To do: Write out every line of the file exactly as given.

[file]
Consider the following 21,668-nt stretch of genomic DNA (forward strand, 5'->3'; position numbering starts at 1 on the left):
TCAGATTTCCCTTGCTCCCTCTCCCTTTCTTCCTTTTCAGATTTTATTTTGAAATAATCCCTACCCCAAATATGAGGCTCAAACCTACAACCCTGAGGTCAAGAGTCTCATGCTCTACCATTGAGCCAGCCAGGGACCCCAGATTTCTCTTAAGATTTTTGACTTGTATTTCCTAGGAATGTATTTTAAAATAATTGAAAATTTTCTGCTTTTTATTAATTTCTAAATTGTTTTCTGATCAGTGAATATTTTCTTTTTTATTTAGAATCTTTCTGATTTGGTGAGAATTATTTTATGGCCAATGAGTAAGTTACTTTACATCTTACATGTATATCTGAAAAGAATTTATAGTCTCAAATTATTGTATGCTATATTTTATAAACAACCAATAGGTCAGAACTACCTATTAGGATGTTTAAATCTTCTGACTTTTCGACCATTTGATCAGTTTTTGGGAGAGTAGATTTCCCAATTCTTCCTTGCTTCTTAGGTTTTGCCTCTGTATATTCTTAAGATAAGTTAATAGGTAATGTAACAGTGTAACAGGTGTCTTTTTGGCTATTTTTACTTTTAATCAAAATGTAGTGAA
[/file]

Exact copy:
Consider the following 21,668-nt stretch of genomic DNA (forward strand, 5'->3'; position numbering starts at 1 on the left):
TCAGATTTCCCTTGCTCCCTCTCCCTTTCTTCCTTTTCAGATTTTATTTTGAAATAATCCCTACCCCAAATATGAGGCTCAAACCTACAACCCTGAGGTCAAGAGTCTCATGCTCTACCATTGAGCCAGCCAGGGACCCCAGATTTCTCTTAAGATTTTTGACTTGTATTTCCTAGGAATGTATTTTAAAATAATTGAAAATTTTCTGCTTTTTATTAATTTCTAAATTGTTTTCTGATCAGTGAATATTTTCTTTTTTATTTAGAATCTTTCTGATTTGGTGAGAATTATTTTATGGCCAATGAGTAAGTTACTTTACATCTTACATGTATATCTGAAAAGAATTTATAGTCTCAAATTATTGTATGCTATATTTTATAAACAACCAATAGGTCAGAACTACCTATTAGGATGTTTAAATCTTCTGACTTTTCGACCATTTGATCAGTTTTTGGGAGAGTAGATTTCCCAATTCTTCCTTGCTTCTTAGGTTTTGCCTCTGTATATTCTTAAGATAAGTTAATAGGTAATGTAACAGTGTAACAGGTGTCTTTTTGGCTATTTTTACTTTTAATCAAAATGTAGTGAA